It scared, horrified and saddened me to read about Lucy's brilliance wasted by pain and selfishness. A selfishness learned from a lifetime of clinging to vines on the edge of the cliff, watching them give way and grabbing for the next one, falling a few feet, clambering back up to the edge, getting to the edge but never far enough away from it to know what it’s like not to be on it.
This book makes me think of Elizabeth Gilbert’s talk about genius and how making people geniuses has killed them because now they're personally responsible for all their creative work. They are no longer conduits for genius, they are the precious material that flows – or doesn’t flow. And when it doesn’t flow, when they can’t flow, they want to die. I think this was only partly Lucy’s problem. The other part is an unwillingness to be ordinary. She could never be completely ordinary but she could have given up her maddening desires and quieted her soul and she didn’t.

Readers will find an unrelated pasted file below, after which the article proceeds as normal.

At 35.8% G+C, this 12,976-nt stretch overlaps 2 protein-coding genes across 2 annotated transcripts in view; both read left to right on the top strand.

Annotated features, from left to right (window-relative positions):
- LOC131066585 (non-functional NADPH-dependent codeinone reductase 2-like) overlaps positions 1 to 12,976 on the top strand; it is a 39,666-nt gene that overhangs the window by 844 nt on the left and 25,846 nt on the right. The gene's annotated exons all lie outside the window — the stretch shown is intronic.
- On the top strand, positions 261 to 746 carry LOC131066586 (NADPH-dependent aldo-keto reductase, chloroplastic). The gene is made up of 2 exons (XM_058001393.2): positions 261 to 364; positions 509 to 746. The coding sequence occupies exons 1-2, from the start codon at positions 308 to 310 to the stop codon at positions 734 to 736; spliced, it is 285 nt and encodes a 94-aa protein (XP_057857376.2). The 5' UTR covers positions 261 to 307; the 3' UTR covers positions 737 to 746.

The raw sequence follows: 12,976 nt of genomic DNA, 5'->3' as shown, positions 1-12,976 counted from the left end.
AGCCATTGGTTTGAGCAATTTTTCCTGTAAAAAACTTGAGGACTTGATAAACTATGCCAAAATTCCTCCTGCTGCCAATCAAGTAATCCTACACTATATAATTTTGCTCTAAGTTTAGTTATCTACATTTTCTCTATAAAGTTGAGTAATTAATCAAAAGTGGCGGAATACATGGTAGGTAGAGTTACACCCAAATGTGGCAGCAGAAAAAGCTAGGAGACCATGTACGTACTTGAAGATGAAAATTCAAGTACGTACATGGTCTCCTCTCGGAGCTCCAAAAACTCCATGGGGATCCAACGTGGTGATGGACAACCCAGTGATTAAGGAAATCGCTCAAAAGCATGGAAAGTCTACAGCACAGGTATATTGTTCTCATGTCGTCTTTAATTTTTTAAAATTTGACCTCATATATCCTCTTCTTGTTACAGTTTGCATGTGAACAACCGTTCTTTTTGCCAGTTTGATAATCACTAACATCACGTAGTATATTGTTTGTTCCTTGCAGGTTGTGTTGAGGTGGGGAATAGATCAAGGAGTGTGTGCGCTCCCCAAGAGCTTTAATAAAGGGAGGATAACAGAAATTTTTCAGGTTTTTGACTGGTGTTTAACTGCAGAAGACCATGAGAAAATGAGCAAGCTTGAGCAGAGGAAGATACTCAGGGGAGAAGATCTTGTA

Technically speaking, the letters were difficult to read because of the italics and lack of paragraphing. But this is my only complaint.
Patchett manages a beautiful real true portrait – in the painterly sense – of a person and a friendship and it’s gorgeously written. I can tell she’s done this before and she thought a lot about this one before she wrote it and/or she drew on earlier writings to complete it. I had to remind myself to think about the writing, which is not something I’ve had to do recently. I can see the difference between seasoned authors and new ones.